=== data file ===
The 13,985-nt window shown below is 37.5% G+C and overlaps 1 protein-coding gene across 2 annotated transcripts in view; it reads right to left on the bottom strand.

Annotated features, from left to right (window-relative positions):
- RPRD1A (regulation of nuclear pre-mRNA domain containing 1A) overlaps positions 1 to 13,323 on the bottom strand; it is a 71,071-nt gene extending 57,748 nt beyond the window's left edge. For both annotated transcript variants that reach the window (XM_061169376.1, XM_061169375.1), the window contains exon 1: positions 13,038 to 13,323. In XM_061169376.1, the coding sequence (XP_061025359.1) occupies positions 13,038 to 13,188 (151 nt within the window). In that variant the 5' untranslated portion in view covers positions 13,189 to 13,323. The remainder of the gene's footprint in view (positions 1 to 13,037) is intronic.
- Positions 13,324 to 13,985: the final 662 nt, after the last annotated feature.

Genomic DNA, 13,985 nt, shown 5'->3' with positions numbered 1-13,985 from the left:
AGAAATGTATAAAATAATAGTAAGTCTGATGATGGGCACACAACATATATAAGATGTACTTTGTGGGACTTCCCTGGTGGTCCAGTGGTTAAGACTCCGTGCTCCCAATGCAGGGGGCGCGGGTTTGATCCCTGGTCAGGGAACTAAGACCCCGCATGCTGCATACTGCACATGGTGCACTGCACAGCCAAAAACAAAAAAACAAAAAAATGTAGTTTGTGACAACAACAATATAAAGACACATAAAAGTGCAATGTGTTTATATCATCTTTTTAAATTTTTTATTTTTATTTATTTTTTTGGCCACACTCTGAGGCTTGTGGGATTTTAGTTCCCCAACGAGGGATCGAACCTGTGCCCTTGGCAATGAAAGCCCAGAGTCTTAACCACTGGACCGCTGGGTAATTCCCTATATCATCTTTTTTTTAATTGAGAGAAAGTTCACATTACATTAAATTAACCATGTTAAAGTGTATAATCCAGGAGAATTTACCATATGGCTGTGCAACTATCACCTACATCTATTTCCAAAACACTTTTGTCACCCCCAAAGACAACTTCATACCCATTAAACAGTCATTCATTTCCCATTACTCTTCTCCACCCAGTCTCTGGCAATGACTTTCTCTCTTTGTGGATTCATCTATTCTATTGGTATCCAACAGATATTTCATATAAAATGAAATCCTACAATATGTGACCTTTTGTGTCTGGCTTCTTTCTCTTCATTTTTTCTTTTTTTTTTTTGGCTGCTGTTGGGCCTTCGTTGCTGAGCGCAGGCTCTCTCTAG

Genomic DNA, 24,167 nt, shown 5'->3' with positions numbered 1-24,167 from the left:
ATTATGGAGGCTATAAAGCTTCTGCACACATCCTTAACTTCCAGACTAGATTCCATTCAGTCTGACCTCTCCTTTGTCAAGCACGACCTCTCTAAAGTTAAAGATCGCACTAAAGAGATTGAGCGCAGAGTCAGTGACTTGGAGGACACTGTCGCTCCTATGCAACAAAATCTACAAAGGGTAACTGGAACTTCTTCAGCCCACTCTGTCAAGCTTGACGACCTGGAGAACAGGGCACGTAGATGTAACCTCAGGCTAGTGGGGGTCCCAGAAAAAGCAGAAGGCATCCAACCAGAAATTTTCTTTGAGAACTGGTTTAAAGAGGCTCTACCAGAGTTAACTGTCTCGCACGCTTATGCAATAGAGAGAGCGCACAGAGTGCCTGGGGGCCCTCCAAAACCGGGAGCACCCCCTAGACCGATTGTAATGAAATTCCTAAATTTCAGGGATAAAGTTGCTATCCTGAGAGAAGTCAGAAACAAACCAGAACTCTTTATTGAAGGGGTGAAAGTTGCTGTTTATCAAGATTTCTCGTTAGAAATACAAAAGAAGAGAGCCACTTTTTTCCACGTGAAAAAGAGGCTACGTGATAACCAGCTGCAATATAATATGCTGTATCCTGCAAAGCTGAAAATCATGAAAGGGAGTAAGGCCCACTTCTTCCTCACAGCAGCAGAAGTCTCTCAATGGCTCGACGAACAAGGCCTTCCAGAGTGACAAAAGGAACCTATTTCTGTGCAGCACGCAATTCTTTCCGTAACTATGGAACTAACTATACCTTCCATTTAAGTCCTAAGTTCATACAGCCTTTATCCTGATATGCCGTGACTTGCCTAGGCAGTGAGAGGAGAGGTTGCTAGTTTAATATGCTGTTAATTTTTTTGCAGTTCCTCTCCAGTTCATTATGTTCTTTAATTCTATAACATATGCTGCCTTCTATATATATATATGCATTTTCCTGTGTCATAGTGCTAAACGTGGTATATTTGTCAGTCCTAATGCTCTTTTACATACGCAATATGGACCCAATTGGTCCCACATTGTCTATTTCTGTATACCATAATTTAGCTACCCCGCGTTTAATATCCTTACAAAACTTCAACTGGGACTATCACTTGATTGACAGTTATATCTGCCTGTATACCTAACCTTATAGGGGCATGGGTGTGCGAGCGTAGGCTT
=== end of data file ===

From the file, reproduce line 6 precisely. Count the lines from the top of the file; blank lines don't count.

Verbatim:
AGAAATGTATAAAATAATAGTAAGTCTGATGATGGGCACACAACATATATAAGATGTACTTTGTGGGACTTCCCTGGTGGTCCAGTGGTTAAGACTCCGTGCTCCCAATGCAGGGGGCGCGGGTTTGATCCCTGGTCAGGGAACTAAGACCCCGCATGCTGCATACTGCACATGGTGCACTGCACAGCCAAAAACAAAAAAACAAAAAAATGTAGTTTGTGACAACAACAATATAAAGACACATAAAAGTGCAATGTGTTTATATCATCTTTTTAAATTTTTTATTTTTATTTATTTTTTTGGCCACACTCTGAGGCTTGTGGGATTTTAGTTCCCCAACGAGGGATCGAACCTGTGCCCTTGGCAATGAAAGCCCAGAGTCTTAACCACTGGACCGCTGGGTAATTCCCTATATCATCTTTTTTTTAATTGAGAGAAAGTTCACATTACATTAAATTAACCATGTTAAAGTGTATAATCCAGGAGAATTTACCATATGGCTGTGCAACTATCACCTACATCTATTTCCAAAACACTTTTGTCACCCCCAAAGACAACTTCATACCCATTAAACAGTCATTCATTTCCCATTACTCTTCTCCACCCAGTCTCTGGCAATGACTTTCTCTCTTTGTGGATTCATCTATTCTATTGGTATCCAACAGATATTTCATATAAAATGAAATCCTACAATATGTGACCTTTTGTGTCTGGCTTCTTTCTCTTCATTTTTTCTTTTTTTTTTTTGGCTGCTGTTGGGCCTTCGTTGCTGAGCGCAGGCTCTCTCTAG